Simplified sample prep and higher quality results.

single cell genomics

Sample preparation is a critical (yet often underappreciated) step in single cell genomics and its downstream applications. And when it comes to improvements in cell purity and viability, the following areas can benefit greatly:

  • Next generation sequencing on Illumina or IonTorrent platforms
  • Genomic library prep with 10X Genomics or Fluidigm systems
  • Plate based RNA-seq kits from QIAGEN or Takara

Optimizing your single cell preparation can maximize your cell samples in two ways: 

  1. By inputting the “right” cells with selection based on viability and other parameters if needed
  2. By utilizing sorting technology that leaves cells or nuclei intact. 

That’s where the WOLF Cell Sorter comes in. 

By selecting and enriching only the target cells of interest you can avoid the need to sequence and analyze dying cells, debris, and non-target cells—directly impacting your total cost per cell analyzed.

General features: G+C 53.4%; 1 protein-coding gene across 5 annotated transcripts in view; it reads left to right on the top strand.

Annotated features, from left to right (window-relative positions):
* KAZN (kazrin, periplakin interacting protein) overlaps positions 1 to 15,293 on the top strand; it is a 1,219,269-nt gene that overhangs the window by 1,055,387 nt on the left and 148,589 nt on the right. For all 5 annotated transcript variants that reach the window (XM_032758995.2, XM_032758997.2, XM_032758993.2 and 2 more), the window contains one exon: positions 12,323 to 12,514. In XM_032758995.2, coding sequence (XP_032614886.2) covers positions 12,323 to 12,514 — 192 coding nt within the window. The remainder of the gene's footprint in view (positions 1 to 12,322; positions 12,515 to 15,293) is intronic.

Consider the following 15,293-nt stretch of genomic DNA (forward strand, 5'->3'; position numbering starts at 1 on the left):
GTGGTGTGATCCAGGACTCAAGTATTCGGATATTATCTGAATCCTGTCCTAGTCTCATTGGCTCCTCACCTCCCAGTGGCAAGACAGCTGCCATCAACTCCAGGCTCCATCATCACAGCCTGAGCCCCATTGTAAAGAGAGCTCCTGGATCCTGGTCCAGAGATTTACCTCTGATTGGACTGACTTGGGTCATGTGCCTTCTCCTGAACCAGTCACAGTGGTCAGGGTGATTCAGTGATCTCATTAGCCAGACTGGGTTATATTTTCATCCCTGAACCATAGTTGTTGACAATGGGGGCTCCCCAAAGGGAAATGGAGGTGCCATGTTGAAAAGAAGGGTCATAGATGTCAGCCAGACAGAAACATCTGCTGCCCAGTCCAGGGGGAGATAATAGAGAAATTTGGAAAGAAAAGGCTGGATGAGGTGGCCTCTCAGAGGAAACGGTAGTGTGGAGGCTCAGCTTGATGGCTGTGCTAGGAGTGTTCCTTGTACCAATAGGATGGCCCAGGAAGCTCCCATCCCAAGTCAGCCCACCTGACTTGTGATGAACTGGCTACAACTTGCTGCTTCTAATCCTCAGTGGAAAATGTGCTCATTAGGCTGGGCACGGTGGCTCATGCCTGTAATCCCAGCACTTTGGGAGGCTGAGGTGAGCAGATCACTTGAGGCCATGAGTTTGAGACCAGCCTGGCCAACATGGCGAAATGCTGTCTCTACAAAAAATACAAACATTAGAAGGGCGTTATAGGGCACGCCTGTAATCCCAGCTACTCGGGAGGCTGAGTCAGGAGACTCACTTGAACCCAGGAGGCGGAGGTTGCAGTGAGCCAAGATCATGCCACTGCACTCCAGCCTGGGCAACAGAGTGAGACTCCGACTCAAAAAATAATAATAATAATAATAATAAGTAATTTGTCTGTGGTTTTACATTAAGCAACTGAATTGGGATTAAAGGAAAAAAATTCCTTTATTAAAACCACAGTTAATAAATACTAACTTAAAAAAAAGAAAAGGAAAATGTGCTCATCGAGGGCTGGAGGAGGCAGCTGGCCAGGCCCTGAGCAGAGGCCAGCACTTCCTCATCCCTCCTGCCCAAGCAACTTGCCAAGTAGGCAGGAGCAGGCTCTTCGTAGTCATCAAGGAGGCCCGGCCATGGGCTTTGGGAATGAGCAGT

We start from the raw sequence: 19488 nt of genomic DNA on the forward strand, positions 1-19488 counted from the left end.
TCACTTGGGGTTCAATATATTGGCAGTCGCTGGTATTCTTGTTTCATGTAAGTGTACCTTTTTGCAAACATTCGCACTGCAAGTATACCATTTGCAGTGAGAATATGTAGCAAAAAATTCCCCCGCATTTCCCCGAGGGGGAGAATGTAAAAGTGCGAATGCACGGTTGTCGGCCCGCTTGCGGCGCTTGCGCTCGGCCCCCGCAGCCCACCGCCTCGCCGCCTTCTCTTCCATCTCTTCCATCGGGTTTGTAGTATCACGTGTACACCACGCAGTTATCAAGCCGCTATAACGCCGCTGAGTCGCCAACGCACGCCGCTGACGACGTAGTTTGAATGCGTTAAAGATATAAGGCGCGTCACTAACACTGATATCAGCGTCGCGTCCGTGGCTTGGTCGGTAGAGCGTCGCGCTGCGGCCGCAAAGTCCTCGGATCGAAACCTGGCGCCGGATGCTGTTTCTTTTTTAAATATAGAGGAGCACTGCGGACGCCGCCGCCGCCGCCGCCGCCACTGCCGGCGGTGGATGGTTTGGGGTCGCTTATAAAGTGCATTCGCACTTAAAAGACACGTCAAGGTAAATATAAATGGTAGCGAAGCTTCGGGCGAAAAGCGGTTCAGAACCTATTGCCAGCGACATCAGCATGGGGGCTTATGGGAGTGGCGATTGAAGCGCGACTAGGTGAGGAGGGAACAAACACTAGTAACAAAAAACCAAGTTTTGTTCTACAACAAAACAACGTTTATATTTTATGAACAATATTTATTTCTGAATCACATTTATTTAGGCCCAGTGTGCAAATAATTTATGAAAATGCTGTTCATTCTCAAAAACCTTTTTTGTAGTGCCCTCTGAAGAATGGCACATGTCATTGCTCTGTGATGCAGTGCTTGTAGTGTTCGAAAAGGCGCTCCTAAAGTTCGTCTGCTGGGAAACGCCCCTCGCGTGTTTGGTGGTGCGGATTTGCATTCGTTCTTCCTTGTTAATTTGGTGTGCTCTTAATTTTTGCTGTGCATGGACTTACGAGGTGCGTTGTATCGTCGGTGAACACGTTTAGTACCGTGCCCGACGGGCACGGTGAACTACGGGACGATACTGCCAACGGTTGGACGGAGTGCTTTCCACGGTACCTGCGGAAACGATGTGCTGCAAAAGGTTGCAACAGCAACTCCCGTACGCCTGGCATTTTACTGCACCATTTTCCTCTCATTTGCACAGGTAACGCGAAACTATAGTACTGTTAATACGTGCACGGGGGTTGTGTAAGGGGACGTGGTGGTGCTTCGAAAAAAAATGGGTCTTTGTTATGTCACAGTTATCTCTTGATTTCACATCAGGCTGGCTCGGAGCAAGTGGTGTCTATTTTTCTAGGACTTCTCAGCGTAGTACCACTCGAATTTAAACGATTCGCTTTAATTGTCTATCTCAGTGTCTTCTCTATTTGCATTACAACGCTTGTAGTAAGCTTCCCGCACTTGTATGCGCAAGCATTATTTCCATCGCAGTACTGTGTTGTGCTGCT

The NanoCellect WOLF Cell Sorter also provides accurate cell count of selected cells and eliminates the need for a cell counter or viability check prior to your analytic step. In addition, the WOLF provides an easy-to-use cell enrichment device and single cell dispenser that does not require expertise in flow cytometry. NanoCellect’s system is:

  • Robust, portable, and sterile 
  • Safe for single cell DNA and RNA sequencing
  • Efficient in single cell sorting and cloning operations
  • Can be used in any lab without the need for dedicated hoods, venting, or expert personnel

The sterile, exchangeable fluidics system of the WOLF eliminates carry-over between samples and makes clean up a snap. When in doubt about how to optimize efficiencies in your lab, just ask yourself:

What is single cell sorting without WOLF? Cumbersome.

What is single cell sorting with WOLF? Ideal.

That’s the NanoCellect guarantee—that’s happy cells.

Visit the Scientific Content section of our web site to read how researchers in the Department of Opthalmology at UCSD have, for the first time, been able to successfully sort their fragile Retinal Ganglion Cells and prepare a higher quality sample than conventional practices.